The postcard above was published by Arrowhead Trading Post of Duluth. It depicts part of the U.S. Steel Duluth Works campus, with Universal Atlas Cement Company in the foreground.
Written by Teresa Peterson
llustrated by Jordan Rodgers
Black Bears and Blueberries Publishing
Story by Heather Brink
Illustrations by Jordan Rodgers
Black Bears and Blueberries Publishing
The Forever Sky
Minnesota Historical Society Press
I’ve lived in West Duluth for the vast majority of my life. The most significant exceptions are the year I lived in the Endion neighborhood near the Duluth Armory and the three-and-a-half years I lived in the Central Hillside at Washington Studios Artist Cooperative.
Though my experiences are largely seen through western Duluth eyes, I like to think of myself as a somewhat impartial observer. I bleed the maroon and gold of a Denfeld Hunter, but I have empathy for Trojans, Cakes, Hilltoppers and those funny little home-schoolers and international magnet arsty-fartsies or whatever they are. We’re all Duluthians, Americans and humans. But we’re also part of many tribes, and our neighborhoods can define us in ways we don’t often think about.
Around the time I graduated from high school, a popular pastime among my friends was to pile into a car and simply drive around with no purpose. We were young, full of enthusiasm, and generally unfamiliar with the world outside of West Duluth. Simply driving east of Lake Avenue at that time seemed like a minor adventure, and if we were creative or lucky enough we could turn it into a significant adventure. At the time, the young women of Duluth had very different hairstyles on each side of town, so there was a visible sense of exploring a new culture in just an eight-minute drive.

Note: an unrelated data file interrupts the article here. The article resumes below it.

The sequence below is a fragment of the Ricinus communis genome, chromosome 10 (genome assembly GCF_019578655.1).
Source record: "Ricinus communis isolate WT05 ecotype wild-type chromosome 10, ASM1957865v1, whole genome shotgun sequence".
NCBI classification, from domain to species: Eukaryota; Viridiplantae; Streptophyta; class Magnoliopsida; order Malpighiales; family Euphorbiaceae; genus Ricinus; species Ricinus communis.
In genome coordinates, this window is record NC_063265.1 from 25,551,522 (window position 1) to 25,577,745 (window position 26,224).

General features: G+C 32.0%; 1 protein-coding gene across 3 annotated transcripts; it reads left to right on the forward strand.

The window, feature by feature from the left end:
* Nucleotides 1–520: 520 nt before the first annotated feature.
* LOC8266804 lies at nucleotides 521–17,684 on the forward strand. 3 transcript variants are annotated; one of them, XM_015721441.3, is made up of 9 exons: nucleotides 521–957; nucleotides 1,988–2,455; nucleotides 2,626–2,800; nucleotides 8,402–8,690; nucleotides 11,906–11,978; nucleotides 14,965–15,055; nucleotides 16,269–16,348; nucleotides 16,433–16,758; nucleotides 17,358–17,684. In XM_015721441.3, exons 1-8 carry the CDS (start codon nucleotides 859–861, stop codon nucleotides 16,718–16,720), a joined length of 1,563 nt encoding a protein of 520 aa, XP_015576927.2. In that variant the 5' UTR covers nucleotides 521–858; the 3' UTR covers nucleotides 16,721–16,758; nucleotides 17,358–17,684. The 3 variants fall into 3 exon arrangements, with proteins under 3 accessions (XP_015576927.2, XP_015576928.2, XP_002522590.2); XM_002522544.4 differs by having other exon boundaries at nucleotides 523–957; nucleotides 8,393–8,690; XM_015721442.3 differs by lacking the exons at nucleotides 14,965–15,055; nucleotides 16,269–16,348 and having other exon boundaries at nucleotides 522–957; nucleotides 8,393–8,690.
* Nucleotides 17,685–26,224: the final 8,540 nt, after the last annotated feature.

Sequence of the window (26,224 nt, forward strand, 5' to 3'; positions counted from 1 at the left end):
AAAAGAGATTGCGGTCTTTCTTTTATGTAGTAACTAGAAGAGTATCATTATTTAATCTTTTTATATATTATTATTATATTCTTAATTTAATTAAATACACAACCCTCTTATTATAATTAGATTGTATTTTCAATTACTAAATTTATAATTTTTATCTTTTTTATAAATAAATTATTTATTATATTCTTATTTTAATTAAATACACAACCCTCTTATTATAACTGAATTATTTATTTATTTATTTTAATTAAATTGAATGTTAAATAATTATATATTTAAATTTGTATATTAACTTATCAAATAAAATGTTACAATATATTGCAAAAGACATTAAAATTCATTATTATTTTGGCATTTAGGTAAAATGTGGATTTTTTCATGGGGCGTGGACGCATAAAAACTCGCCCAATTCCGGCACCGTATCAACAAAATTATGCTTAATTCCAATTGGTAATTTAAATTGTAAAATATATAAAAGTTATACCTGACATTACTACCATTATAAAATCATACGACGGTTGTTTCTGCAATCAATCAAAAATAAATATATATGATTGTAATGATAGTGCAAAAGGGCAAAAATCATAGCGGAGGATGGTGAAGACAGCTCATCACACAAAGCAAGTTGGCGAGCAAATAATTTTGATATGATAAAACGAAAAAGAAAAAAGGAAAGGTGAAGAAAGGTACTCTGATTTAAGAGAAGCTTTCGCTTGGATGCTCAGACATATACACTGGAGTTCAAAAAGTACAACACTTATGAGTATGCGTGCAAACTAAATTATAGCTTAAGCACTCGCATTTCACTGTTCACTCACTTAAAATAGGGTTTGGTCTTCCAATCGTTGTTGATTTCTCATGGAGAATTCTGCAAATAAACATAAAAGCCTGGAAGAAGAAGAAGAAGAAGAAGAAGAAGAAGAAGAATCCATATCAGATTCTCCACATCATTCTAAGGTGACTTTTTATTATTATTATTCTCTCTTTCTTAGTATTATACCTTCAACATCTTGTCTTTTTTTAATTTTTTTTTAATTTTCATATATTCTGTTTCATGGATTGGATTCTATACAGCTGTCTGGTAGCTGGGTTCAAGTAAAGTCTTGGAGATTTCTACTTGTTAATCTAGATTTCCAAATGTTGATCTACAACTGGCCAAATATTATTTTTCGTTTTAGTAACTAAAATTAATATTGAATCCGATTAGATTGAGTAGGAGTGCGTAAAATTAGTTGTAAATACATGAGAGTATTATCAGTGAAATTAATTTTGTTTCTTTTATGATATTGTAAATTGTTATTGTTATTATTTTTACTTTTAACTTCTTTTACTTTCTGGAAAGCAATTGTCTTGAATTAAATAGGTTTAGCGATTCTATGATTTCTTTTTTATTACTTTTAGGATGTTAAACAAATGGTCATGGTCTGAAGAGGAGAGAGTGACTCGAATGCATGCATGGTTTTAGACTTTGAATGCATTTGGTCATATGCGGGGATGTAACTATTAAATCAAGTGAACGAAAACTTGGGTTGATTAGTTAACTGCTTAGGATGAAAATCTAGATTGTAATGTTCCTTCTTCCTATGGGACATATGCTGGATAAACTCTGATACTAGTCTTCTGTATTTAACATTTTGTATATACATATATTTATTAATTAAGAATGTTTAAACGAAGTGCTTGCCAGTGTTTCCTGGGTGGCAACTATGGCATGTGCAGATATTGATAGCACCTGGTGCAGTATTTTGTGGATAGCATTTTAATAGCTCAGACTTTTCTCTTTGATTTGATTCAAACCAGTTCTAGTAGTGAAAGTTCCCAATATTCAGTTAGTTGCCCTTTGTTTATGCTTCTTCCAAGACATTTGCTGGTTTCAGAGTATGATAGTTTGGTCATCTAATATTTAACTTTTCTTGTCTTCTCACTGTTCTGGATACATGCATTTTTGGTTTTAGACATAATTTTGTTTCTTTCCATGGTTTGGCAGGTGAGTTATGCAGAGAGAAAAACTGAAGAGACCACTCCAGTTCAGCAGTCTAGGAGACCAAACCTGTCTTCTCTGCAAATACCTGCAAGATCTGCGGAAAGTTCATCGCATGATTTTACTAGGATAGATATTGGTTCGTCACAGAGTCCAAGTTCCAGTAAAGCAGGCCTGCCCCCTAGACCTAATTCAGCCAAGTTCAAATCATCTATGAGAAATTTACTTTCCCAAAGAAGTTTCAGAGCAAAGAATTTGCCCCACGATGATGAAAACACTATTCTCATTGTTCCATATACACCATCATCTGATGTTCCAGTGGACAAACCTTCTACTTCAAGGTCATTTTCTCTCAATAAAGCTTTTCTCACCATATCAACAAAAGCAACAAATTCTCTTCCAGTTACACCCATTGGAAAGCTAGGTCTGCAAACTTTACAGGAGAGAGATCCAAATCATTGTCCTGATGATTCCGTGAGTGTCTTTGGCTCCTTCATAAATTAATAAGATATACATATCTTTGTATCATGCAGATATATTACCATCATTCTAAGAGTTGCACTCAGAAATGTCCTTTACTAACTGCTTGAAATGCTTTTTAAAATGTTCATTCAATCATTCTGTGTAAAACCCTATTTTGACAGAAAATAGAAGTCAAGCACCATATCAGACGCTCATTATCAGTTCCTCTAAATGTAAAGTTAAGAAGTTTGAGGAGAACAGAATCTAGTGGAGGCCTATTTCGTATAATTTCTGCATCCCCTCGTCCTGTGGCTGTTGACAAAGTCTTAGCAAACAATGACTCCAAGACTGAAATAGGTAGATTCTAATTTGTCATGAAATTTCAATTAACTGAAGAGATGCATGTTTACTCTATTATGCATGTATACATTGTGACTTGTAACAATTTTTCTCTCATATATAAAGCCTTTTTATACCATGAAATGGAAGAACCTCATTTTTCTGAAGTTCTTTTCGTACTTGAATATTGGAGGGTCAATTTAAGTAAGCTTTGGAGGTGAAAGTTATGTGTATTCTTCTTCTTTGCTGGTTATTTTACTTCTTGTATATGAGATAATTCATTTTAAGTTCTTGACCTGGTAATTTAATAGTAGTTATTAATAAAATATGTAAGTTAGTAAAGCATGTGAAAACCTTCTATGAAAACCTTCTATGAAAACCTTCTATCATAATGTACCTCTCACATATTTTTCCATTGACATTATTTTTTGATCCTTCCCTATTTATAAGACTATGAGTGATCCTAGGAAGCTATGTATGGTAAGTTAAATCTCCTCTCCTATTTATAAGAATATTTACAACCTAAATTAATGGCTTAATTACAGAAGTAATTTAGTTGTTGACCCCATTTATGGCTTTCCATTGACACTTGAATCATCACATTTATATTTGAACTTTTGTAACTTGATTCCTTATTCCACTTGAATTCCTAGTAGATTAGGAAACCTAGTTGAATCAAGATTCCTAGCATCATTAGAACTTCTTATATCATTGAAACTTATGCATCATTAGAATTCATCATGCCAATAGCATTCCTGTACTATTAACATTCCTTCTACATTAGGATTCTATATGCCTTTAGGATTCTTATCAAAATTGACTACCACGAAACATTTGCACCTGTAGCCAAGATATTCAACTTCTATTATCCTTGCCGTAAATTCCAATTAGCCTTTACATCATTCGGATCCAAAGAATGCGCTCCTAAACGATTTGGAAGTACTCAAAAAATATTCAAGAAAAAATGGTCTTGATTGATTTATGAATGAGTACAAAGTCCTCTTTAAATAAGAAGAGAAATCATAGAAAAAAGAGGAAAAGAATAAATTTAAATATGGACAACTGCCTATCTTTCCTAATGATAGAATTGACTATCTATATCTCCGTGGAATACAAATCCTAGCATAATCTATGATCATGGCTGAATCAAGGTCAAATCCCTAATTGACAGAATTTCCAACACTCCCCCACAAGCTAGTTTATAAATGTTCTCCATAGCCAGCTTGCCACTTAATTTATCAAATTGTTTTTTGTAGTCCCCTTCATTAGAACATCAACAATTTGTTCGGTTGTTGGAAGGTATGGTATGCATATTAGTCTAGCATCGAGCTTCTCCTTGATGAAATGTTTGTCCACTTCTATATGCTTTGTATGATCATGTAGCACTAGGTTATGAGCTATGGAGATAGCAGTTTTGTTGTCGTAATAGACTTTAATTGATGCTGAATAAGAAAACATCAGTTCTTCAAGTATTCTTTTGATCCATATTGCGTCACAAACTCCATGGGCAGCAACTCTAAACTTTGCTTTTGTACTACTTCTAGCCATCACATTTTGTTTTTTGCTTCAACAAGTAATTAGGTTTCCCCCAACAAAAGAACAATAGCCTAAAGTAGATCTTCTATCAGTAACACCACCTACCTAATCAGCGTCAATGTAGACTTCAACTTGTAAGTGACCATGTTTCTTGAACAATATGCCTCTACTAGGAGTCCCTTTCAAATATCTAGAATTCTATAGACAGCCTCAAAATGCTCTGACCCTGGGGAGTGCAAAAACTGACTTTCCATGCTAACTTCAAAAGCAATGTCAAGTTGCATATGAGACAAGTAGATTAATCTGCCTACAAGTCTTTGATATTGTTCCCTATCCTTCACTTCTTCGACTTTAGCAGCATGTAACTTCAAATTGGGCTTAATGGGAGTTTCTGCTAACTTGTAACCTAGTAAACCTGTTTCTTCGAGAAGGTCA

As another school year ends, Perfect Duluth Day once again looks back through the pages of an old Duluth school yearbook. In this edition we present a gallery of select images from the 1969 edition of The Times, the Lincoln Park Junior High School annual.
In the past year — from June 2018 through May 2019 — the PDD Calendar published 8,016 Duluth-area events. Each one was edited by a human being before the “publish” button was pushed. We intend to keep up the good work, but (believe it or not) we could do better. There are still events we are missing. And we have a few assistants standing by who jump into action when donations roll in to pay for their future carpal tunnel surgeries.
So that’s why once a month we set our dignity aside and remind readers how much we appreciate their financial support.
It’s difficult to make out the line of red text at the top of this old postcard, but it reads: “How we do things at Duluth, Minn.” Apparently “how we do things” is we doctor images to make raspberries appear to be the size of pineapples.
The undated postcard is credited to “Johnson, Photographer, Waupun, Wis.”
First Presbyterian Church established its congregation 150 years ago today — June 1, 1869. It’s magnificent sandstone structure at 300 E. Second St. was built from 1890 to 1891. The image above is from an undated postcard published by Duluth photographer Robert B. Barrett. More history of the church is online at fpcduluth.org/history.
When Maija Jenson transitions out of her role as interim station manager at KUMD in August it will mark the end of an era that started in 2008 when she was one of three major hires there. What the next era holds will likely be decided in the coming months.
The 62-year-old public radio station at 103.3 FM, operated by the University of Minnesota Duluth, is expected to learn soon whether the college will seek to hire a new general manager for the station. Whether it does or doesn’t, KUMD will likely continue with its usual programming, but not hiring a new GM leaves its leadership in question and might put grant funding at risk.
“We have not made any final decisions yet,” UMD Marketing and Public Relations Director Lynne Williams said in a statement today. Williams is the university’s administrator of KUMD and reports to UMD Chancellor Lendley Black.
In addition to the various (“legitimate,” if you will) literary and arts magazines and journals in the Duluth area, past and present, there is a long tradition of renegade ’zines circulated for short periods of time. What’s technically the difference between the two? Well, a magazine or journal tends to have a glossy cover and be governed by an institution or a nonprofit board of directors. A ’zine tends to be printed on a photocopier for limited circulation and produced by an individual or disorganized group.